The building gets its name from The Victoria and Albert Museum in London, the inspiration for its design. The exquisitely built Albert Hall is housed in the centre of Ram Niwas Garden. Sir Swinton Jacob (who is also the mastermind behind many other palaces in Rajasthan) conceptualised and designed it using styles from the Indo-Sarcenic architecture and the Prince of Wales laid the foundation stone of the building in 1876. The museum displays a wide range of metal objects, wood crafts, carpets, stone and metal sculptures, arms and weapons, natural stones and ivory goods. It also houses a large collection of miniatures from Bundi, Kota, Kishangarh, Udaipur and Jaipur schools of art.


Nahargarh Fort sits proudly on a ridge of the Aravalli Hills, creating an impressive northern backdrop to the city of Jaipur. It was constructed during the reign of Jai Singh in 1734, and was later expanded in 1868. Nahargarh, which means abode of tigers, was a formidable barrier, defending Jaipur against attacking enemies. Within its walls, the fort houses Madhavendra Bhawan, the summer destination for the members of the royal family. Built by Sawai Madho Singh, the palace has 12 matching boudoirs for the queens, at the head of which is a suite for the king. They are all connected by corridors decorated with delicate murals. Even today the palace is a favoured spot for local picnickers. The fort looks brilliant when floodlit at night. Overlooking the city, it presents a glittering view of the city lights.


About 15 kilometres from Jaipur, Jaigarh Fort was built by Sawai Jai Singh II sometime in the early 18th century amidst the arid, rocky and thorn-scrub covered hills. Despite its ancient construction, it still retains most of its imposing citadel appearance. Visitors can see the world’s largest cannon – Jaiban, at the fort.


The Lakshmi-Narayan Temple, or the Birla Temple, as it is more popularly known as, is located at the base of Moti Dungari. Built on an elevated platform, this comparatively modern temple is built entirely of white marble and dominates the skyline of south Jaipur. The temple was commissioned and built by renowned Indian industrialists, the Birlas, in 1988. The temple is dedicated to Lord Vishnu, also called Narayan, and his companion, Lakshmi, the Goddess of wealth and good fortune. The temple is a work of art and has a marvellous display of exquisite carvings and sculptures covering many mythological themes. The eye is drawn to the images of Laxmi and Narayan, carved as they are, from one piece of marble. The top of the temple has three domes, each representing the three religions followed in India. This is designed to pay homage to secular India. The temple looks spectacular at night when it is lit up. Other than the main temple, the complex has a museum that exhibits the earlier belongings of the Birla family.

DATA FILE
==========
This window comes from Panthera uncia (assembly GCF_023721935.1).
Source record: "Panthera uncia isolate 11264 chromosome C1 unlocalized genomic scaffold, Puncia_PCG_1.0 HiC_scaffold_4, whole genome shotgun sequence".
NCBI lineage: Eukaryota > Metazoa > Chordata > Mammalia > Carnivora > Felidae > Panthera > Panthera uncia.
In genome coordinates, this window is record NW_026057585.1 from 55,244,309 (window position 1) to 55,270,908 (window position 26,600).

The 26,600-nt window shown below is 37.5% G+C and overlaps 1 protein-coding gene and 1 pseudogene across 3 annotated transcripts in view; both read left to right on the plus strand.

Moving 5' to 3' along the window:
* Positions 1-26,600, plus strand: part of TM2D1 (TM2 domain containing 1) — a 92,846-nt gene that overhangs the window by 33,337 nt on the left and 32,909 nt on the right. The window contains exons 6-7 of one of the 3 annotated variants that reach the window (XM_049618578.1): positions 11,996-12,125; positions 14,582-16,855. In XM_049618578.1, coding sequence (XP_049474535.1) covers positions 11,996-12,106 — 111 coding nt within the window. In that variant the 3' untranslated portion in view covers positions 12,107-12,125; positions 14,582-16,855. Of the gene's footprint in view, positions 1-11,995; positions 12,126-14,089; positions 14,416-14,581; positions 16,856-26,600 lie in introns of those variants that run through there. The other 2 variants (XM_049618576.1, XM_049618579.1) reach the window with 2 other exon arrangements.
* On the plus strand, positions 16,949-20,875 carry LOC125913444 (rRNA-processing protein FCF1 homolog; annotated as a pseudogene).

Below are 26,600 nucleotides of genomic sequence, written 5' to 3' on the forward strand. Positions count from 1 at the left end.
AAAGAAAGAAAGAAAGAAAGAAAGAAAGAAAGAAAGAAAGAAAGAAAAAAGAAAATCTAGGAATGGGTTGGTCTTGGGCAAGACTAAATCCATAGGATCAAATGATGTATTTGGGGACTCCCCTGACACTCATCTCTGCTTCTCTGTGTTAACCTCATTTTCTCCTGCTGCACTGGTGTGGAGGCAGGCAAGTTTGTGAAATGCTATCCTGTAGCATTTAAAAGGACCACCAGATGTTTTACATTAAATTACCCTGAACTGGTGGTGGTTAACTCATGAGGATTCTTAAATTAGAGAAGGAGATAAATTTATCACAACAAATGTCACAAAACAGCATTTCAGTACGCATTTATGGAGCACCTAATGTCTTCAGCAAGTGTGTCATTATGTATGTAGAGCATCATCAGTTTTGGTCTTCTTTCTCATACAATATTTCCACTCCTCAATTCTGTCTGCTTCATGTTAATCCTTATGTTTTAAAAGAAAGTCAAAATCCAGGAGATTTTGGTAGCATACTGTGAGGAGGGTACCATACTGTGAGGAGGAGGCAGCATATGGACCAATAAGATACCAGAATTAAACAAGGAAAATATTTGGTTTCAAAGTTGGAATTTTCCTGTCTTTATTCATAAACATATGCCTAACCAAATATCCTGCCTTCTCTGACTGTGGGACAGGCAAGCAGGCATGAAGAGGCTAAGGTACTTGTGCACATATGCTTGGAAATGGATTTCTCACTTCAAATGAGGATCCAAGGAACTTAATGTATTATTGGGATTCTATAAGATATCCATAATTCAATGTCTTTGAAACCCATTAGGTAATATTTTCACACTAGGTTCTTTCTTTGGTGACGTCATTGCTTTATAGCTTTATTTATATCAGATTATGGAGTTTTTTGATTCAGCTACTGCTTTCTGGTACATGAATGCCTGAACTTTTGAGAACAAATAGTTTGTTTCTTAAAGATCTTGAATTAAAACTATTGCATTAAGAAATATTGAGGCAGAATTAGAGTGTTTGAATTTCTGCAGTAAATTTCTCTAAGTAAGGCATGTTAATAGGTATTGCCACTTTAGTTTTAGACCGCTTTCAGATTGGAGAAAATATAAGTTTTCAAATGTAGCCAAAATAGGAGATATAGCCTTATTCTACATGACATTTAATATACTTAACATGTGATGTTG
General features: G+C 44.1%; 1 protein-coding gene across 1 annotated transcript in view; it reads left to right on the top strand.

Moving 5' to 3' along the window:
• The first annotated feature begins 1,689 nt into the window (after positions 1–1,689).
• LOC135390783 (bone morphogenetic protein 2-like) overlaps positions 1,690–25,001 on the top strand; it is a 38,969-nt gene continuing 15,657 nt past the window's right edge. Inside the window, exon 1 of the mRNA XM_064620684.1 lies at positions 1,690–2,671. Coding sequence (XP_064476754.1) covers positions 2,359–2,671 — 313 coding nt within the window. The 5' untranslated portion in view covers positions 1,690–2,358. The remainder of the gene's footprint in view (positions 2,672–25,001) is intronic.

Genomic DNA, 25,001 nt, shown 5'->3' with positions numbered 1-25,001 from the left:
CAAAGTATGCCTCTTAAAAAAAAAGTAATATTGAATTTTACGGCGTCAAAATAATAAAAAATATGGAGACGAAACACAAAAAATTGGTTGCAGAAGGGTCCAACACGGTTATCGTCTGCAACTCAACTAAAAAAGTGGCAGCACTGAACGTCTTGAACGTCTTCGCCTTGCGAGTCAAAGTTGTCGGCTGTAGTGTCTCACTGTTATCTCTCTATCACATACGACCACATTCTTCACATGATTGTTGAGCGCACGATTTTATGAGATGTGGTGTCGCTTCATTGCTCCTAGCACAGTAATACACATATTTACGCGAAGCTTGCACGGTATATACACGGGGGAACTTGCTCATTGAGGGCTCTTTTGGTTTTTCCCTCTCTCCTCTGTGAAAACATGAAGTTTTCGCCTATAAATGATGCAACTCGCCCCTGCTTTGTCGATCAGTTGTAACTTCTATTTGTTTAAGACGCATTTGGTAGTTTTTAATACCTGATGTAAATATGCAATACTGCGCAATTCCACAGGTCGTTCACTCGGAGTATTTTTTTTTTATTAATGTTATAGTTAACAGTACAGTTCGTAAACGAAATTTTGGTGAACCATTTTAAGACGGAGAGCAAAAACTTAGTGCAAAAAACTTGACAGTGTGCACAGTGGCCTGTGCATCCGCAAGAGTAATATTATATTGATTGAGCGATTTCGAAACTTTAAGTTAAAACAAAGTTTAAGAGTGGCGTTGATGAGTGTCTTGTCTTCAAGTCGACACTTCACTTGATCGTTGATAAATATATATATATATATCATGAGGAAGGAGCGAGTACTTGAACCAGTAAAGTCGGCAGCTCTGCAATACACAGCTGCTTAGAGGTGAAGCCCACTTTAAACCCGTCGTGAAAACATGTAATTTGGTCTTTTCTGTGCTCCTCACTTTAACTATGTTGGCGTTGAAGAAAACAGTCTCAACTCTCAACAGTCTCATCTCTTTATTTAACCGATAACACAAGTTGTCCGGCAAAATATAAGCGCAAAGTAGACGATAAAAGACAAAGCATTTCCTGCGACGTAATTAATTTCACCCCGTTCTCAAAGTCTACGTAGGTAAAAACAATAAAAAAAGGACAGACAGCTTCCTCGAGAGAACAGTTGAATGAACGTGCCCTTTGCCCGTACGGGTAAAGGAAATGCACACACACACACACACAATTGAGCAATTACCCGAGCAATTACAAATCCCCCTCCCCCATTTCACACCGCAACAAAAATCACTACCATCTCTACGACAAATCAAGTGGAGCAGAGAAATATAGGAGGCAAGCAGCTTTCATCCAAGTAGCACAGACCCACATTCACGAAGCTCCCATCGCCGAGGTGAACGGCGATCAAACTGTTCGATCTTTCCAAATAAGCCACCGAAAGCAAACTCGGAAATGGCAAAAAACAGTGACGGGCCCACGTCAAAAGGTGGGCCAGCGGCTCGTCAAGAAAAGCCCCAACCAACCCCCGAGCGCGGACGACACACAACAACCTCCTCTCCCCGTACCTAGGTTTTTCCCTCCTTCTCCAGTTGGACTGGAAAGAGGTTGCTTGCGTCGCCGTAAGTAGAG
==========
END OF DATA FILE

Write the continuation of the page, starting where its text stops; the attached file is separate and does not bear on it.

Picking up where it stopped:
One of the most wonderful sights in Jaipur is the beautiful Jal Mahal or Lake Palace. The light, sand coloured stone walls and the deep blue of the water make for a wonderful contrast. The palace appears to float in the centre of Man Sagar Lake, where its magnificent exteriors can be enjoyed by tourists.


Just off the Jaipur-Amber road is Gaitore, where the former Maharajas of Jaipur are entombed. The chhatris (cenotaphs), made of white marble display the distinctive Rajput style of architecture. The open pavilions with ornate domes are supported by delicately sculpted pillars. The crematorium is located in the middle of yellow sandstone hills. The décor and extravagance of a particular chattri is meant to reflect the stature and prowess of the ruler it contains. The most graceful and beautiful chattri at Gaitor is that of Maharaja Jai Singh with 20 carved pillars. Tourists are especially drawn towards it because of its intricate carvings.


Sisodia Rani Palace and Garden is located 8 kilometres from Jaipur on the Agra road. Laid out in Mughal style, it is painted with the legends of Radha and Krishna. The garden is multi-tiered and has fountains, water courses and painted pavilions. Maharaja Sawai Jai Singh II built it for his Sisodia queen.


Located near Sisodia Garden, this is yet another beautiful garden which is a must-see for visitors. It is named after Vidyadhar Bhattacharya, the Chief Architect of Jaipur.


Central Park is a large green zone right in the centre of Jaipur that offers city dwellers a spot for a moment of respite. Conceptualised and built by the Jaipur Development Authority, it is Jaipur’s largest park. It houses a lush garden, the Polo Ground and a golf club. However, the highlight of the park is India’s first all-day-and-all-night monumental National Flag which also happens to be the country’s tallest flagpole.